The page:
Inciting a Crypto Art Cultural Revolution in Italy, and the Three Main Types of NFT-interested Collectors
Why is curation important in the digital art space?
Curating for me is fundamental. The past few years have seen a financial and technological phenomenon, but not an artistic and cultural one. If we want the digital art ecosystem to evolve, we need to focus on content, not selling price.
Why did you choose to focus on crypto art?
I became interested in contemporary and digital art during my degree in Conservation and Enhancement of Cultural Heritage at the University of Genoa. I would see a lot of contemporary artists posting on Instagram and being commissioned by music and fashion brands, but ignored by the art market. This observation sparked the desire to give cultural and economic value to digital art, and in October 2019, I curated "Digital Collage Art: surreality between yesterday and today,” an exhibition that compared surrealist works by Dali, Magritte, Ernst, and Frida Kahlo with artworks by two emerging artists, H3C and Marcos Guinoza. A few months later, I discovered the world of blockchain. We then founded Reasoned Art, with Andrea Marec, to support companies in the crypto art scene, because we wanted to be an active part in the evolution of our traditionally-reluctant country toward this important artistic and cultural phenomenon.
How do you choose the crypto artists you work with?
I don't like the term crypto artists, I think it is misleading. But with Edoardo Durante (curator of Reasoned Art) we scout social media and our network and organize interviews with digital artists to understand them better. We look for those who have a communicative and expressive urgency. Art represents an excellent tool for investigation and change of perspective. Italy has always been considered the cradle of culture and we believe that in this particular and complicated historical moment there is a need for a revolution that is first cultural and then economic and political.
To date, we collaborated with more than 70 artists divided by medium, message to be disseminated, and market positioning. We work mostly with Italian artists, due to our immediate reality, but also with some international artists because we want to promote and popularize our values about digital art, for a more sustainable and valuable market (taking a cue from the great work of gallerist Leo Castelli).
How do you curate digital artists at Reasoned Art?
We believe in an onlife approach (quoting philosopher Luciano Floridi), which breaks down the barriers between physical and digital, real and virtual. We focus on the physical display of digital artworks to create participation, discussion, and critique with several exhibitions in traditional galleries (Sui Genesis: Digital Shaping), on digital screens in Milan and Rome (Future Shock, European Brand Campaign for Adidas Originals, Present and Future), and the videomapping projection of digital artworks on monuments (Arco della Pace, Pantheon and Palazzo Maffei).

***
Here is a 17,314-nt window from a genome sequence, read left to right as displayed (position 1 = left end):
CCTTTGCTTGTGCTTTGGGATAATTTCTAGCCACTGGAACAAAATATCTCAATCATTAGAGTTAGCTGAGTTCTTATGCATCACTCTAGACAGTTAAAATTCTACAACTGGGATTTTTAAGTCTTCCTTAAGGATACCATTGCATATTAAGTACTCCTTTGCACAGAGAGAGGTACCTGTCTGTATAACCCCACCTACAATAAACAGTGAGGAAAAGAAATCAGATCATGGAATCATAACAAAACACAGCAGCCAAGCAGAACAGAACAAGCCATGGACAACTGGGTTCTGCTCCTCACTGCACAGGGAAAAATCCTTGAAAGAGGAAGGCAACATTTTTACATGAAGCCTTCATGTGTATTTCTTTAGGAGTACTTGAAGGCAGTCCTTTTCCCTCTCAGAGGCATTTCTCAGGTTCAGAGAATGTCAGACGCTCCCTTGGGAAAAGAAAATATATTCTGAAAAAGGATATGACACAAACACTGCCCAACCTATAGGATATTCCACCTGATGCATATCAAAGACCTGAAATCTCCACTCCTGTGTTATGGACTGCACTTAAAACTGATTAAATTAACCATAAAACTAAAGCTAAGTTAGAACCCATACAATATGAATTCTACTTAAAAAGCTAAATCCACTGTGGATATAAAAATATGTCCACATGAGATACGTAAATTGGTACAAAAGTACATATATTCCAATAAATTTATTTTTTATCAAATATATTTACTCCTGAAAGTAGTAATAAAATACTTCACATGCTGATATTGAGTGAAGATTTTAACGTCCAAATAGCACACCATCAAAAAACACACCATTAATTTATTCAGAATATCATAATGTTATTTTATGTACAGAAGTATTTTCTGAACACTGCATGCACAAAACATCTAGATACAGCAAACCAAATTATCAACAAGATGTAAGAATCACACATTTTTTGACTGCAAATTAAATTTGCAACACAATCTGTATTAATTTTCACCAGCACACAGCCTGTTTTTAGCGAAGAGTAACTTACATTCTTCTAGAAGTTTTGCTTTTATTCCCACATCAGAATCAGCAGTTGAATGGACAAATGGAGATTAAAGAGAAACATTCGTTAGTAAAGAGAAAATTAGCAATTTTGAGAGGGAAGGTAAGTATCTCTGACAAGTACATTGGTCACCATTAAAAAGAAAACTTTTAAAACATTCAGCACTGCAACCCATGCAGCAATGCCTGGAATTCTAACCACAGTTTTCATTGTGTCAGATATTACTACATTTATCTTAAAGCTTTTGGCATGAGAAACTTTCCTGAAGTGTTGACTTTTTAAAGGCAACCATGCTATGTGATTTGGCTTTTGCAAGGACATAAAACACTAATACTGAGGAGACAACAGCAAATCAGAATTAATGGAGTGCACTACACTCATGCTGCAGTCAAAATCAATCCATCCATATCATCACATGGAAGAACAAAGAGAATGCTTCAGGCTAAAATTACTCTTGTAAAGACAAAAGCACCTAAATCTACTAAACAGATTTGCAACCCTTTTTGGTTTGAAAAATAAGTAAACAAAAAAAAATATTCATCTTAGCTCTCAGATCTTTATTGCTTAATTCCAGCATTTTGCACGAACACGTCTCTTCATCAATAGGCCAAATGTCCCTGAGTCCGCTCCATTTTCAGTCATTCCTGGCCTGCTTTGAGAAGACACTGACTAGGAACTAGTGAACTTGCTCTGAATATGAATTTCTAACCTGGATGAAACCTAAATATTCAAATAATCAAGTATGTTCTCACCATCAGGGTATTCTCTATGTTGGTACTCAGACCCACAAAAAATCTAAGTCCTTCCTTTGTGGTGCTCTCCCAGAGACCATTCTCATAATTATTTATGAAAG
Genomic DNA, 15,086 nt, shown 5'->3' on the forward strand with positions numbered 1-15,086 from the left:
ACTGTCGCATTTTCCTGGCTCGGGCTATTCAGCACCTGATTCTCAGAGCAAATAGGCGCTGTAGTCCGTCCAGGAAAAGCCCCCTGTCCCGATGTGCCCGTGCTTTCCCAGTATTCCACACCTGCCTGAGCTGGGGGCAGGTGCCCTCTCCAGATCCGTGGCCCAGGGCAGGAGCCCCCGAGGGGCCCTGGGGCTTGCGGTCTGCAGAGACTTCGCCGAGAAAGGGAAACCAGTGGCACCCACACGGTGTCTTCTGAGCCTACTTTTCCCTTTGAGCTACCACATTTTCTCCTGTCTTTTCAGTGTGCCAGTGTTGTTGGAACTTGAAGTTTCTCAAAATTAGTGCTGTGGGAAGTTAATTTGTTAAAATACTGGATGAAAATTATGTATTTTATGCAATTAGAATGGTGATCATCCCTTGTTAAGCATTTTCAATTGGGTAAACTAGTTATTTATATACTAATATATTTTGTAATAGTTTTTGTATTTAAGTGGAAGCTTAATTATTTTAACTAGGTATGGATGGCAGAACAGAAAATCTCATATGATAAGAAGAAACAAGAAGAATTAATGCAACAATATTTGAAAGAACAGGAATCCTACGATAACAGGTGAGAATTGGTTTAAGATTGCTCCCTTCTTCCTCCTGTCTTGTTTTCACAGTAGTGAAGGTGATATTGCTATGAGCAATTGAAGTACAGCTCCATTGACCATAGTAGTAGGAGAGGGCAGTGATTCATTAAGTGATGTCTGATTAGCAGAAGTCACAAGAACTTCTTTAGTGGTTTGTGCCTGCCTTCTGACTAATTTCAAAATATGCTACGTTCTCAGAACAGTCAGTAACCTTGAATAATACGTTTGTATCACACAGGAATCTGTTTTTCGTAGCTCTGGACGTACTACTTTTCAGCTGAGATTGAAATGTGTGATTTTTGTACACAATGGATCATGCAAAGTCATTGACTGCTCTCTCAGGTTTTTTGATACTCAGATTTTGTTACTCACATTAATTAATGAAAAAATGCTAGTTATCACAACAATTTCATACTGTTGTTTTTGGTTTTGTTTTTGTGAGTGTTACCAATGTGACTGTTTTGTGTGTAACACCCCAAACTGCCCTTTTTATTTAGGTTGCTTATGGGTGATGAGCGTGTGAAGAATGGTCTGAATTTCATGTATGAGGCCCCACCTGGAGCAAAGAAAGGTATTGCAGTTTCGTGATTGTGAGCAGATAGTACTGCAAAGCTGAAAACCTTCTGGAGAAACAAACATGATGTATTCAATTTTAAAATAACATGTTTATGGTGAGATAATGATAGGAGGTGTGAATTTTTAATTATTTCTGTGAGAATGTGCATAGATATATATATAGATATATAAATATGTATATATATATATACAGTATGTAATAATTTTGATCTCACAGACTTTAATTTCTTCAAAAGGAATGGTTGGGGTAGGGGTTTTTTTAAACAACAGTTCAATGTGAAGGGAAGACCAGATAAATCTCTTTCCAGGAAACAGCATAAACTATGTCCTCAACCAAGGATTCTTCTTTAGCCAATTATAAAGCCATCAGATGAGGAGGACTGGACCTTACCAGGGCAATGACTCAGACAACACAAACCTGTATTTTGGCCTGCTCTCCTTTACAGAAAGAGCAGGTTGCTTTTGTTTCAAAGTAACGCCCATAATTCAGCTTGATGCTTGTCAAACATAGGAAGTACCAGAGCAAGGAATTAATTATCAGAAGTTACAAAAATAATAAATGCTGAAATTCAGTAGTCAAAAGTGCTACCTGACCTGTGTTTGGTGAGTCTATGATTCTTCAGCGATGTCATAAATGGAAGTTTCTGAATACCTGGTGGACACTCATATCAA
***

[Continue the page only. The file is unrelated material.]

How do you see the integration of NFT-based and digital art into the Italian art scene?
There is still a lot of "fear" around the NFT world. I think the problem is a lack of education on these issues. But things are also moving. At the institutional level, there was the creation of MEET: Digital Culture Center in Milan three years ago (Maria Grazia Mattei is the director), and this year we saw the birth of the first state museum of digital art (Ilaria Bonacossa is the director), also in Milan. As for us, we were lucky to get Rosario Bifulco, president of Finarte auction house and collector of contemporary art to be our first investor in September 2021 and to collaborate with Anna Paola Negri Clementi of Studio Pavesio Asoociati, the top multi-awarded firm in the field of law and art in Italy, which shows that interest in digital art gains appreciation in various fields of our art scene.
What type of collectors would you describe as NFT-interested?
We can divide the target audience into three macro areas: (1) experienced collectors for whom NFTs represent a diversification of their portfolio; (2) longtime collectors of contemporary art interested in the digital and who see NFTs as a tool to improve the art market by making it more transparent, traceable, and accessible. To date, these are in the minority but we believe they will become very important as the market evolves in the future. Two of the world's leading contemporary art galleries, König and Pace, have created business units dedicated to digital art and NFTs (misa.art and Pace Verso, respectively); and then Gen Z that most enjoys and appreciates this type of art although their economic resources are not comparable to the first two segments. I believe that this generation (which is also mine being born in 1997) can create a totally innovative art world that is closer to sharing dynamics (such as social) to create more democratization.
How would you describe the overall development of crypto art in Italy?
On the curatorship and artists-side we are playing a really very important role. I think it is due to our predisposition toward art and culture and the visionary and dreamy spirit that is inherent in our DNA. The market, on the other hand, has not yet taken off.
How do Italians perceive crypto art?
All innovations in Italy are first demonized, then understood, and finally appreciated. We are in the transition phase between demonization and understanding.
Giulio Bozzo is CEO and founder of Reasoned Art (January, 2021) a startup in support of companies dedicated to crypto art, of which he is CEO. An expert in the NFT, blockchain and Web3 worlds, he has taken part in numerous talks, workshops and seminars organized by universities, organizations and institutions to popularize the potential of digital art within the next cultural revolution. In 2022, he was listed among Forbes Italy's 100 under 30.